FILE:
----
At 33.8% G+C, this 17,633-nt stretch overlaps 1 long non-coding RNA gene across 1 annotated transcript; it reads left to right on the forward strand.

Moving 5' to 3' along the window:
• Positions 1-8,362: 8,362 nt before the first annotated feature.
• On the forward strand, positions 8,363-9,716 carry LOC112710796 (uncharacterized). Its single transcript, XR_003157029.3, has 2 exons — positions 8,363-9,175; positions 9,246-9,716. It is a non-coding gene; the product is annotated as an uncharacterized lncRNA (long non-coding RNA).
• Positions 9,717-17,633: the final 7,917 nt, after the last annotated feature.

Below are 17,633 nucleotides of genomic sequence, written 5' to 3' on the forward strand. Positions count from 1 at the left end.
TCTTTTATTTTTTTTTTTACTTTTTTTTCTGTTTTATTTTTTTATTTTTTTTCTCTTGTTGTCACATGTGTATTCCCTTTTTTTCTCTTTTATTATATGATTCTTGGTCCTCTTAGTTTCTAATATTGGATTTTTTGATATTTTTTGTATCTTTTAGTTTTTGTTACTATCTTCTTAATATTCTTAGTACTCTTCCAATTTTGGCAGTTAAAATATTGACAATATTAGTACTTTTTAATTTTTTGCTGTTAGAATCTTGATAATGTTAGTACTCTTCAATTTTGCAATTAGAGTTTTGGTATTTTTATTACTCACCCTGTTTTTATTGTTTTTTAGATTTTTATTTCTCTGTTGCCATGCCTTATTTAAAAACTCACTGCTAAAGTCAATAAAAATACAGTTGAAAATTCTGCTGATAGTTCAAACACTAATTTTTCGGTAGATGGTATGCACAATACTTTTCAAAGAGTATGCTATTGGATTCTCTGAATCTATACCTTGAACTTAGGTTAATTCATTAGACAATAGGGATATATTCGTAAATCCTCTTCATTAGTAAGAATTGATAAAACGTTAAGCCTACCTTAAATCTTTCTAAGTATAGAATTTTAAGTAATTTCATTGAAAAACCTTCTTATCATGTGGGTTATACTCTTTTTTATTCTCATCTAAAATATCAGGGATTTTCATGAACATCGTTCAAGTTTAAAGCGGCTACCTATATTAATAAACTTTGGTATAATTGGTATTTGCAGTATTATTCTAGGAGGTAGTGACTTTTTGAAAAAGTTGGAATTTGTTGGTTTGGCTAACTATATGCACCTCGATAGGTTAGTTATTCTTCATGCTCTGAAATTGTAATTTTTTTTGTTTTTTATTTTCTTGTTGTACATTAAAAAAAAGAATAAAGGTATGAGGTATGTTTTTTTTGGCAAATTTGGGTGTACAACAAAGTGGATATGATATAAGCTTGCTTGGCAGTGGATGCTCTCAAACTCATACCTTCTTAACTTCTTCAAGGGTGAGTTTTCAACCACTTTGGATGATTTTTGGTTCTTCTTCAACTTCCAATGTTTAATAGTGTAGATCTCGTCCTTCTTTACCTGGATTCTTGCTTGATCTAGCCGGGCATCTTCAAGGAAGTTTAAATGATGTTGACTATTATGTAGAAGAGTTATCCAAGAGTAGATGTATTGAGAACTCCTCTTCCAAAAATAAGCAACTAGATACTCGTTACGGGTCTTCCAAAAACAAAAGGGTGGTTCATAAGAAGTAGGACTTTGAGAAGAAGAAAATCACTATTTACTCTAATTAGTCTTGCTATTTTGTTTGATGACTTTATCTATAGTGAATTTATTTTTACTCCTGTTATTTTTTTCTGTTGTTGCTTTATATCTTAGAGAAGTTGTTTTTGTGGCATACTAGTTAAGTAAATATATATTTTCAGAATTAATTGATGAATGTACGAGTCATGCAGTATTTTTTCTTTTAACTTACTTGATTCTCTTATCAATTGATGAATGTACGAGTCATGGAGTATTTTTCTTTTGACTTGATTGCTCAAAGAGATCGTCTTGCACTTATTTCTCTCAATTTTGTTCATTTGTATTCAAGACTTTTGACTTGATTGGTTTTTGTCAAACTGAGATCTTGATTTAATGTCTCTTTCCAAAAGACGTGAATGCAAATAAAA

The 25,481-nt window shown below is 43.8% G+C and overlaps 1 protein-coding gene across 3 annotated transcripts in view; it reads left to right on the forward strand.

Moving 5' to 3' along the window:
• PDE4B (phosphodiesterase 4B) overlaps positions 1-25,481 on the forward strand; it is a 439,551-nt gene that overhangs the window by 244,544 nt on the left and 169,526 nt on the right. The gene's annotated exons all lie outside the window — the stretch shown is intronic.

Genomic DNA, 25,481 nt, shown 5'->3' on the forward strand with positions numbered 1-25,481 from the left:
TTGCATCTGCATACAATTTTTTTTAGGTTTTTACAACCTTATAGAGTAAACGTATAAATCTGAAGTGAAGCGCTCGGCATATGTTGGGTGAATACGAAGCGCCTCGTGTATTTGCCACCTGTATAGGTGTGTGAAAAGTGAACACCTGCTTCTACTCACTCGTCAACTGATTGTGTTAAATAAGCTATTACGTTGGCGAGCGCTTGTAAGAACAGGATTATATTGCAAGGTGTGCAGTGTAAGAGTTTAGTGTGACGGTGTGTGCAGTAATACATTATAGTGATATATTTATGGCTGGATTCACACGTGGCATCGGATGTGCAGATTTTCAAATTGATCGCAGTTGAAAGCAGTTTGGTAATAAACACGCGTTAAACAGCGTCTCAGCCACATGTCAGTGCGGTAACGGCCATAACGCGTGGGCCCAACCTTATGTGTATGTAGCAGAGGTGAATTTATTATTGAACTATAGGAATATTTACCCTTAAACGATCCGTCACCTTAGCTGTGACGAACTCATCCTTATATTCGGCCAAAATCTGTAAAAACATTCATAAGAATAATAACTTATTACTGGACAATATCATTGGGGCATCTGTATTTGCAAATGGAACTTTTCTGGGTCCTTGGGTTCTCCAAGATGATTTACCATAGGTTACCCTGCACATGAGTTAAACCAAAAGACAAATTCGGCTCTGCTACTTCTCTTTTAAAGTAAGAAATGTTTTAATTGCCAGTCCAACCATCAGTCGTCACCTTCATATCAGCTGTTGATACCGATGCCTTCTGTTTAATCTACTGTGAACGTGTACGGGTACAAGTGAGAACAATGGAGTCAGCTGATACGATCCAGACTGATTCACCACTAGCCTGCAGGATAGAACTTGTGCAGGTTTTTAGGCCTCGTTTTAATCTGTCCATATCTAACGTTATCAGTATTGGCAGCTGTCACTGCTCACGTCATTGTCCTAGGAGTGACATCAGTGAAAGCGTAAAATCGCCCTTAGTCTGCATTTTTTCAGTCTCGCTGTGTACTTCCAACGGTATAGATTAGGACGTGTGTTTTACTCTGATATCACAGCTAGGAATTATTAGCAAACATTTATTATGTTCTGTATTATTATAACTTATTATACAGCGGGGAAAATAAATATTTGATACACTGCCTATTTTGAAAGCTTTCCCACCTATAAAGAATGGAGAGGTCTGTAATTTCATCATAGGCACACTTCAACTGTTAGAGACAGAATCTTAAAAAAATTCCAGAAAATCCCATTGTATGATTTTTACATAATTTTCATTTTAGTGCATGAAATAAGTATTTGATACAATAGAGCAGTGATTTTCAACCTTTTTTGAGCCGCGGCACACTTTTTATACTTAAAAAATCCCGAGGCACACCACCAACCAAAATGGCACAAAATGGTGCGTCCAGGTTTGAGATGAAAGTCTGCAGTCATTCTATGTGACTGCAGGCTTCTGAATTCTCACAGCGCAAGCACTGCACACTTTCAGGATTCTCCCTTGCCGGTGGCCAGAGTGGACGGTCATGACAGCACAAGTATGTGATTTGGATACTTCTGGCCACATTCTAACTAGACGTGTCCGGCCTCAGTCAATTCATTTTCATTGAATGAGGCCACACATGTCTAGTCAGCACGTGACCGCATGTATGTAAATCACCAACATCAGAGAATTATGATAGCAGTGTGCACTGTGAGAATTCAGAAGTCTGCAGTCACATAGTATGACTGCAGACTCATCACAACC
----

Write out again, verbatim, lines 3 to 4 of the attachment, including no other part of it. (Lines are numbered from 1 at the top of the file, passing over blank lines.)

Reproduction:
• Positions 1-8,362: 8,362 nt before the first annotated feature.
• On the forward strand, positions 8,363-9,716 carry LOC112710796 (uncharacterized). Its single transcript, XR_003157029.3, has 2 exons — positions 8,363-9,175; positions 9,246-9,716. It is a non-coding gene; the product is annotated as an uncharacterized lncRNA (long non-coding RNA).